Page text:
I’ve kept my eye on The Orielles for a few years now, seeing them play in Brighton numerous times. After a string of singles and EPs, the band have now signed to Heavenly Records and have released their first single on the label ‘Sugar Tastes Like Salt’ which sees the band at their most refined but also starting to play around with their sound. They’ve started to shift away from the surf-pop tag that has followed them around for so long and are concentrating on developing their songs further. I met up with them in a small pub by Brighton’s train station to talk about the band’s beginnings and their future. They are a few dates into their current UK tour, which will run throughout April, playing dates all over the UK.
It’s my first time to the Rialto Theatre in Brighton, a venue tucked away just off Brighton’s main shopping centre. It’s a slender building with a lounge bar that doesn’t serve the typical treats of canned Tuborg and RedStripe that you usually have to indulge in at gigs. Upstairs is the venue itself; the room is dark and tall and full of atmosphere. It’s not just the anticipation for tonight’s bands, the place itself commands a certain feel. It’s the kind of place where you’d see a great band just before they plant their flag and make their name.
The Big Moon have been hovering around that crucial point just under the radar until the vital time to come up and attack. They’ve been gaining traction in all the right places for a while now, earning them long-time support from both the industry and the fans. They’ve had spots on BBC Radio 1, Amazing Radio, played a massive 11 shows over four days at this year’s SXSW and been photographed by the illustrious Charlotte Pattmore, who seems to capture every key indie band of the past few years before anyone else. Now they’ve finally played their hand and released Love In The 4th Dimension, the debut that has been anticipated since the release of their single ‘Cupid’ back in 2016.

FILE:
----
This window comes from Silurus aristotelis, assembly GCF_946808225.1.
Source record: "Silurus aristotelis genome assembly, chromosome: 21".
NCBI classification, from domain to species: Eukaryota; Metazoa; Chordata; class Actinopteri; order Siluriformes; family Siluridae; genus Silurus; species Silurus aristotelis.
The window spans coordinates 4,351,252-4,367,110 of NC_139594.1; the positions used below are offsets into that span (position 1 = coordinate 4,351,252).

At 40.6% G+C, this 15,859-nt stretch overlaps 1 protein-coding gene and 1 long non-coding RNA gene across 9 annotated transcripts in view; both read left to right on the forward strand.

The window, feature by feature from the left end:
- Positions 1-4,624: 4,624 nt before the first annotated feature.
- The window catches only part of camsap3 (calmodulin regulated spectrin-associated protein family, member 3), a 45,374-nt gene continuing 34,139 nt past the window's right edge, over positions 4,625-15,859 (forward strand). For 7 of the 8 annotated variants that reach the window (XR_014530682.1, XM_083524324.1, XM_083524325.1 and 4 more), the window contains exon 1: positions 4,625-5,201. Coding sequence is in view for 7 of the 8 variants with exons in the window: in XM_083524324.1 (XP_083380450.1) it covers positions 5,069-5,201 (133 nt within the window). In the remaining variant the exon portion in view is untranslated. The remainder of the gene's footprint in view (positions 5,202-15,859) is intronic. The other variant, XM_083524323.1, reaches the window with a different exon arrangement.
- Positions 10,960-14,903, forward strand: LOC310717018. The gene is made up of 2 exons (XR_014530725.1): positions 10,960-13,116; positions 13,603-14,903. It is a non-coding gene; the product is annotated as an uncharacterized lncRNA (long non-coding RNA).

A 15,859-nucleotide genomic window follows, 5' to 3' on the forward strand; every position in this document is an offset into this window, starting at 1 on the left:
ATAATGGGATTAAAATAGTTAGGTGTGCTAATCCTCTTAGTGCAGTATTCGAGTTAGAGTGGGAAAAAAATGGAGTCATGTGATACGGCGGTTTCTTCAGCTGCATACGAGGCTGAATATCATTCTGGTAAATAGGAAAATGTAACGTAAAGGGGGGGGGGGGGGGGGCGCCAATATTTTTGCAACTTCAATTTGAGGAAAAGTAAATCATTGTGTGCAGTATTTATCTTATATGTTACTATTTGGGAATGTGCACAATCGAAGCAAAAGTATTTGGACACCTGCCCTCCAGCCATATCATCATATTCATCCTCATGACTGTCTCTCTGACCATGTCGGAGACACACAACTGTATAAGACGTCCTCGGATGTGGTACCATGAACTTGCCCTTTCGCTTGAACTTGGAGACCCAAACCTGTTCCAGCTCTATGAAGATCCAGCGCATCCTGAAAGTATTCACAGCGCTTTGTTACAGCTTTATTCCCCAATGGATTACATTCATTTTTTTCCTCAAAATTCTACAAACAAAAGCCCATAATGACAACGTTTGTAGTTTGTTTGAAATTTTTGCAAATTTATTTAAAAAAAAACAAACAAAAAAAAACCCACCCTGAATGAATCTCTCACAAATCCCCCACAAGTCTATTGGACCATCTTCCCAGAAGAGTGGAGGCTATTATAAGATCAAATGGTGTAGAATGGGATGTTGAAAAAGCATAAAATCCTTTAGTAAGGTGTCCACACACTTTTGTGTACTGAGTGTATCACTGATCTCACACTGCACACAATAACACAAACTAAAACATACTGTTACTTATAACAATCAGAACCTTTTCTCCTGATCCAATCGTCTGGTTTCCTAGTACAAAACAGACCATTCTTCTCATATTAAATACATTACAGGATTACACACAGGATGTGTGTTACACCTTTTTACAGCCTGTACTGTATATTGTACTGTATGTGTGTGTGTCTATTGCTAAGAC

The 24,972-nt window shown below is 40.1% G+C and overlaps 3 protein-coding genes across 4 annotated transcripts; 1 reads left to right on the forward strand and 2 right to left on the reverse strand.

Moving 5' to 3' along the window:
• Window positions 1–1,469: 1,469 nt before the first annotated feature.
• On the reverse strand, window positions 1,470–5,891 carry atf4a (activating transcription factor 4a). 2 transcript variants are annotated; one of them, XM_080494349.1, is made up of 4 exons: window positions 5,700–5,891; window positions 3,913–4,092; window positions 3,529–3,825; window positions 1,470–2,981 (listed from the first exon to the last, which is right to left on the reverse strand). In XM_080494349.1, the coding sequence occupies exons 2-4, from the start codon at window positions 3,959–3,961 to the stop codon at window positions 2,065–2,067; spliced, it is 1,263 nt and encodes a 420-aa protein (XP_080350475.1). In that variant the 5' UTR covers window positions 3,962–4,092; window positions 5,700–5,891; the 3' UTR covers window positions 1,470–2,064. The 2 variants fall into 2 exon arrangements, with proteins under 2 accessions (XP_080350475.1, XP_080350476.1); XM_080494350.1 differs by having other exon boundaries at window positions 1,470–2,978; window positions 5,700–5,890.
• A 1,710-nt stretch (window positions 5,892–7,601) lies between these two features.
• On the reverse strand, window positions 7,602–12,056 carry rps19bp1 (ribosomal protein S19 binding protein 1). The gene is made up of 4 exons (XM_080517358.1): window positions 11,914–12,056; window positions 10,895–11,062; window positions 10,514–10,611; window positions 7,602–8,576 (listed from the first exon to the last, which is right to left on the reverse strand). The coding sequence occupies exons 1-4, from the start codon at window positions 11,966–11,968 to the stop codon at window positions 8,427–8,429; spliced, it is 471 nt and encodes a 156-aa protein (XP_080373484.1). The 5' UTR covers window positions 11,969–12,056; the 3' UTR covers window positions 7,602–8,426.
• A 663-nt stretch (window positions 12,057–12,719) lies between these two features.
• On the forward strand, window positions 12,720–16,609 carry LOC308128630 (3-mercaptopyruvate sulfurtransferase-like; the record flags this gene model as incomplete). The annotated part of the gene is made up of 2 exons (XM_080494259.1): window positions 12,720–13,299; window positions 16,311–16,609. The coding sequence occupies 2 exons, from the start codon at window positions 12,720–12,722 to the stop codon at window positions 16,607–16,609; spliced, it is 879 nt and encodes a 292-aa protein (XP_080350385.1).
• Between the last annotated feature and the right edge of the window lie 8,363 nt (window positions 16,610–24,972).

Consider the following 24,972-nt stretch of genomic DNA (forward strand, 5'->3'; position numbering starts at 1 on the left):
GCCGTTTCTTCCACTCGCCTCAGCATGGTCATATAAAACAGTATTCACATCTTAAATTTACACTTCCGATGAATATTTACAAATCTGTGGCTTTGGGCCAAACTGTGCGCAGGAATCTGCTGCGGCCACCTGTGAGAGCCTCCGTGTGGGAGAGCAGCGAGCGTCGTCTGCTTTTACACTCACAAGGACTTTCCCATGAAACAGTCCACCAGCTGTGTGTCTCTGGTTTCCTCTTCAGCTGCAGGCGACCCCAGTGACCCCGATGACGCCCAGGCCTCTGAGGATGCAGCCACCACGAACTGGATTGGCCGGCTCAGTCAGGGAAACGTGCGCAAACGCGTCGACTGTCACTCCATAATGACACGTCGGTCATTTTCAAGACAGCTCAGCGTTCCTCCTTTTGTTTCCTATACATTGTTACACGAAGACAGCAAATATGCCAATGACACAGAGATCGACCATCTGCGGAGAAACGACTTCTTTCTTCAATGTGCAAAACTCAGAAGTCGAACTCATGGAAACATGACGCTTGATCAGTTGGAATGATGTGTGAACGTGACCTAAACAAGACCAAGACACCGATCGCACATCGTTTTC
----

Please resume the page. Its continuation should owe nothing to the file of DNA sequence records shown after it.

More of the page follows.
Samantha Crain comes onstage to huge applause and announces she’s going to play her latest album You Had Me At Goodbye in full, which is met with another wave of approval from the crowd. The album has already received lots of praise from critics and fans alike and to watch it unfold live was something to savour. Considering she’s got three other albums behind her, this experience feels like a rare delight.
There’s no sense of forced progression, her songs flow as if like they came very naturally to her when writing. The strings and clarinet provide a seamless flow which give the set that authentic sheen and smoothness that are so present on her album. Her voice sounds brilliant: in no way overpowering, but soft with a perfect delivery.
I walk into the Green Door Store in Brighton unsure of what to expect from tonight’s show. Brighton’s hipster elite have all donned their glad rags and gathered to celebrate the launch of King Mob magazine. The Facebook page describes King Mob as “dedicated to giving a platform to creatives in the UK and celebrating the underground talent we encounter day to day”. Having a peek online, the magazine has the feel of a Zine, it celebrates the DIY scene, its ethic and has bags of personality along with a very home-made feel.